Metal 3D Printing can be quite confusing and intimidating because of the sheer number of different names and processes even though most of the names are not indicative of different processes. Way back when DMLS (Direct Metal Laser Sintering) and SLM (Selective Laser Melting) were patented by Pierre Ciraud and Russ Householder there were very few names. Then Carl Deckard made the first SLS (Selective Laser Sintering) machine, which in general refers to a variety of different materials that could be used, and EOS (a german laser sintering company) together with others released the first DMLS. However, when these companies separated they coined a plethora of names for their fundamentally similar machines so that they could differentiate their products and patents from each other. DMLS and SLM both run a laser over a bed of powder to build up the material one layer at a time.
The difference is in the way the material is built up. While SLM will melt the material together layer by layer into one homogenous part, DMLS simply fuses the individual layers. As a result, SLM is the process used for metals with a single melting point, like pure titanium. On the flip side, DMLS would be your choice if you wanted to use an alloy because it allows for multiple melting points within the material. This difference is not so much due to limitations in technology as is it patent infringement. DMLS can’t infringe on SLM’s patent and vice versa. It is important to keep in mind, however, that post processing for metal 3D printing is different than with plastic. Because the metal part bonds to the plate in order to print, the part must be removed differently then scraping off a plastic part from an Objet machine.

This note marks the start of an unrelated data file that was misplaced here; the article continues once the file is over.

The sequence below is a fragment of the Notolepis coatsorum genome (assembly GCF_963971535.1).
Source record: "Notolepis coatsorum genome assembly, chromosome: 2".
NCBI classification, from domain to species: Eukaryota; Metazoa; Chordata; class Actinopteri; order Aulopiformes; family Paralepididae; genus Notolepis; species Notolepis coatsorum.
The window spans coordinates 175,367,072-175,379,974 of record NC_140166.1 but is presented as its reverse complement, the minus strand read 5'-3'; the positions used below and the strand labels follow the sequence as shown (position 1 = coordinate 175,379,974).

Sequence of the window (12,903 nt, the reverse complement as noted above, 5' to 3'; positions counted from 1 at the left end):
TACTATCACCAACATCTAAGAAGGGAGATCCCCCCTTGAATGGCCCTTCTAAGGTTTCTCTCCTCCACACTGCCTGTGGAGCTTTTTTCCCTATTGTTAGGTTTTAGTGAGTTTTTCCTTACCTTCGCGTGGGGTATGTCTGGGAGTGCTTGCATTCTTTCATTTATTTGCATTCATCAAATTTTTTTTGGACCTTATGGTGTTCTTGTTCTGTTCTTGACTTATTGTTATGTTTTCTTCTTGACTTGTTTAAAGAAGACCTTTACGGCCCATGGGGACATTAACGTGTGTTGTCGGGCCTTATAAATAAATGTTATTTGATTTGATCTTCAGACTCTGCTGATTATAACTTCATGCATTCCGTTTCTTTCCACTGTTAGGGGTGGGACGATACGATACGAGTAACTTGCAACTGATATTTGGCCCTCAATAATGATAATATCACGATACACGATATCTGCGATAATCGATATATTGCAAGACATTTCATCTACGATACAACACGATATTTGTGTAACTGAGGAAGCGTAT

The similarity between metal and plastic printing is in the geometry being printed: much like SLS (Selective Laser Sintering) for plastic printing, if you print a cavity inside of your part and then close it, the powder will be inside. Additionally the post processing required will also be directly related to the purpose of the part. All in all, which process you choose will be determined by the material you’re intending to print and the functional requirements of your part.